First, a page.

But that brings us to our second theme: everyone’s a warrior, no matter what you might think.  Carl saved his dad’s bacon.  Maggie shot her way in to the internment site because she knew trouble was going down and wanted in.  (In fact, Maggie may be the perfect soldier; she was told to stay out by her father–from one perspective he could be considered her commanding officer.  When gunshots were heard coming from the hospital she initially did not go in to help them and balked at the idea of leaving her job on the fence even though her father and sick husband were in the middle of some gunplay, until she received permission from Rick, who at that point was the officer on duty.)

Rick and Carl did manage to have a quiet bonding moment, eating beans instead of telling Daryl that Carol was banished.  Because who wouldn’t want to put that off?

Here, son.  Have a bean.

Here, son. Have a bean.

But you know, you can’t keep him from it.  Oh, snap!  Did I just quote Carl?

And Hershel.  Sweet, gentle Hershel.  Played by actor Scott Wilson, this episode was Wilson’s shining moment to date.  He was fantastic, almost as cinematically impressive as Agnes Moorehead’s one-woman tour de force The Twilight Zone episode “The Invaders” (for those unfamiliar with this episode, watch it here and learn).  I only give her slightly more cred because she was essentially the only actress for a half-hour show.  But.

Hershel’s running around, saving people, dragging them back to their cells to rest.  He had his first zombie kill (I’m trying to remember…this can’t be his first-first, can it?  or is it just his first in the claustrophobic hospital setting?), which was a solemn moment; he even tried to keep it dignified by pulling a sheet over the zombified’s head.

I understand that the first one is the hardest.

I understand that the first one is the hardest.

But it didn’t take long for him to start breaking zombie arms.

Because he, NEEDED...that gun.

Because he wanted…no, NEEDED…that gun.

Stabbing zombies in the face.

Poor, poor Dr. Caleb.

Poor, poor Dr. Caleb.

And throwing them over stair railings.



Go, Hershel!  Fighting the flu, fighting zombies, intubating the sick with his left hand and stabbing zombies in the head with his right.  I love this guy.

So.  Even the most unexpected person can be called upon to fight in the post-apocalyptic world.  Which is good to know, because next week sees the return of The Governor and the crazy’s about to ratchet up a notch or two.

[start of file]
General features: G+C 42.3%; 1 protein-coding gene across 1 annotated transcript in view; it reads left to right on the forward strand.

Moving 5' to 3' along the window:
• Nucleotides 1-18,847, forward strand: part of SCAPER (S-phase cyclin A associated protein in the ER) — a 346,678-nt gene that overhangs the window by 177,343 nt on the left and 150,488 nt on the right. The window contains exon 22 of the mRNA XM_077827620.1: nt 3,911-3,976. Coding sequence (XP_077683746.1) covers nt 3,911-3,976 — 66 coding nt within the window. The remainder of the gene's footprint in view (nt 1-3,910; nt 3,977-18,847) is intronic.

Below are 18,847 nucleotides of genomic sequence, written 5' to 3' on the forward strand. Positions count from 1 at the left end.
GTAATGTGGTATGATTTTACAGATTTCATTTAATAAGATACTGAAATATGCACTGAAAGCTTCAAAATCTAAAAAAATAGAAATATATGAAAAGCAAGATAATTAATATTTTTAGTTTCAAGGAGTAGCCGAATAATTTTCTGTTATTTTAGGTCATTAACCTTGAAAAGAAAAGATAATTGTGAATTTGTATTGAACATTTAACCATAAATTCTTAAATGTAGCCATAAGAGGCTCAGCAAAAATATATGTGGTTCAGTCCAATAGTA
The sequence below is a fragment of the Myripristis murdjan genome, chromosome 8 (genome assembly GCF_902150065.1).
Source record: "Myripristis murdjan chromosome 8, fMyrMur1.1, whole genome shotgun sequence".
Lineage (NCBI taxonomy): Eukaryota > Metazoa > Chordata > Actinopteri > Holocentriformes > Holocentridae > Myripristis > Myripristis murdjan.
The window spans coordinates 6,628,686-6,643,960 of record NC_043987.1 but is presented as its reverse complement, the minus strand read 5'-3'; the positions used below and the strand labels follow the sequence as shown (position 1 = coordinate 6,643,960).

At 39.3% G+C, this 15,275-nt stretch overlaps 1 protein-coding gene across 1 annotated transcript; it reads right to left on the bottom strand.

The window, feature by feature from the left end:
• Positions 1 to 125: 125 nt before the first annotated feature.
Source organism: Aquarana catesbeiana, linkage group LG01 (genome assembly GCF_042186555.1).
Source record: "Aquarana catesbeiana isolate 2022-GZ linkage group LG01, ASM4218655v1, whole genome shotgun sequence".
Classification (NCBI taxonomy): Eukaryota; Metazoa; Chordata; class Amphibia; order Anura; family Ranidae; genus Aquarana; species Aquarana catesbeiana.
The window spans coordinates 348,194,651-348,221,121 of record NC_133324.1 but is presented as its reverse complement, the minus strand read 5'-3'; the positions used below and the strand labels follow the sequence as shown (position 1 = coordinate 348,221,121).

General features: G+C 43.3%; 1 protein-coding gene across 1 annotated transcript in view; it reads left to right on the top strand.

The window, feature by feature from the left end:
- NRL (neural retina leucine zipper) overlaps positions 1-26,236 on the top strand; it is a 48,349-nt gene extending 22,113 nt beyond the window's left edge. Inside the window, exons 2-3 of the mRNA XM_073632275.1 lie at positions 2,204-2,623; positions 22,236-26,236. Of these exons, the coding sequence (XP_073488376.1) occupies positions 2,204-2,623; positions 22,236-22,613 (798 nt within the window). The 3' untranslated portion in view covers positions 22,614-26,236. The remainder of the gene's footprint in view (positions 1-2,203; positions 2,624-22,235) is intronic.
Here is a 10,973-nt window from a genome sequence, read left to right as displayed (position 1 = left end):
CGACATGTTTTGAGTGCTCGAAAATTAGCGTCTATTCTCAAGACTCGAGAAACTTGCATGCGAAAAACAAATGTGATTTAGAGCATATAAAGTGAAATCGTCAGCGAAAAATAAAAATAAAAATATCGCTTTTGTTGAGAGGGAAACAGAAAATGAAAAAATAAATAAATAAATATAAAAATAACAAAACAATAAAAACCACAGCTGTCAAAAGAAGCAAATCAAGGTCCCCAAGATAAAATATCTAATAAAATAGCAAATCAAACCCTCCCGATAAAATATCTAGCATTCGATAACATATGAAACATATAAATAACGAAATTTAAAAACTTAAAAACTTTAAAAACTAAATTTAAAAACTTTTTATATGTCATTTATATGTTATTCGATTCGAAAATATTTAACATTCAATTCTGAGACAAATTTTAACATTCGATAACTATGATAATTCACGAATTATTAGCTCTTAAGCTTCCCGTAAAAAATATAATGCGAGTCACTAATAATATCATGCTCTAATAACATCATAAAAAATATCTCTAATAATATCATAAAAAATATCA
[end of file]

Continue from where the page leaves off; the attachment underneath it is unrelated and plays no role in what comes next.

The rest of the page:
Totally taken from the good people of

So that’s the third theme in this episode: How do you hang onto hope and hold off the crazy?  Rick and his bean eating, and Hershel and his (usually) gentle philosophy, are the bastions that maintain what we think of as civilization.  Hershel’s running around quoting Steinbeck: A sad soul can kill quicker than a gun.  Smiles, everyone.  Smiles.  How do you stay buoyant?  Somehow through the crazy, when you’re facing someone whose dead son comes running up to eat and kill him, when you’ve got to stab the shell of a former friend in the face to survive…how can your heart stay open?

Look, someone got me a birthday cake with a picture of my six-year-old self on it.  And I had a hard time stabbing a rice paper representation in the head.  So, if it’s me vs. my BFF and one of us is dinner if the other doesn’t get a poke in the brain…If that doesn’t make you a little nuts, I don’t know what would.

And speaking of crazy…

How about our little Lizzie in this episode?  Calling the zombie like it’s a dog?  “Here boy!  Here, come on, good boy.”

Who's a hungry zombie?

Who’s a hungry zombie?  Yes you are.  Yes you are.

Side note: I wonder what book she’s reading.  Anyone?

It seems stupidly brave but also adult and manipulative.  Lizzie knows how to draw the zombies off.  Not only do I think she’s the one feeding them, I think the Governor taught her how to do it and she’s spying for him.

And what was UP with Lizzie playing toesies in the blood and sputum that Glenn horked out of his lungs when he was about to die from the flu?

Girlfriend has issues. That's all I'm saying.

Girlfriend needs a hobby. That’s all I’m saying.

That’s it for this week!  I’ll leave you on a happy note: please enjoy Bugs Bunny in “Ali Baba Bunny”.  I felt like I had to include it since I posted a still earlier.

The Terrors of Being a Couch Potato: Calendar Edition

Did you ever need a calendar and not want to get up from your laptop (as you sprawl on the couch) and walk ten feet to your desk?  So instead you just Google image the month you need so you can feast your eyes on one of the trillion digitized maps that are just at your fingertips?  Did you ever open that in a new tab so you wouldn’t have to “mess up” where you are and go back through your browser to return to your very important reading material regarding Dave Matthews getting stranded while riding a bicycle in Hershey PA before a concert?  And then…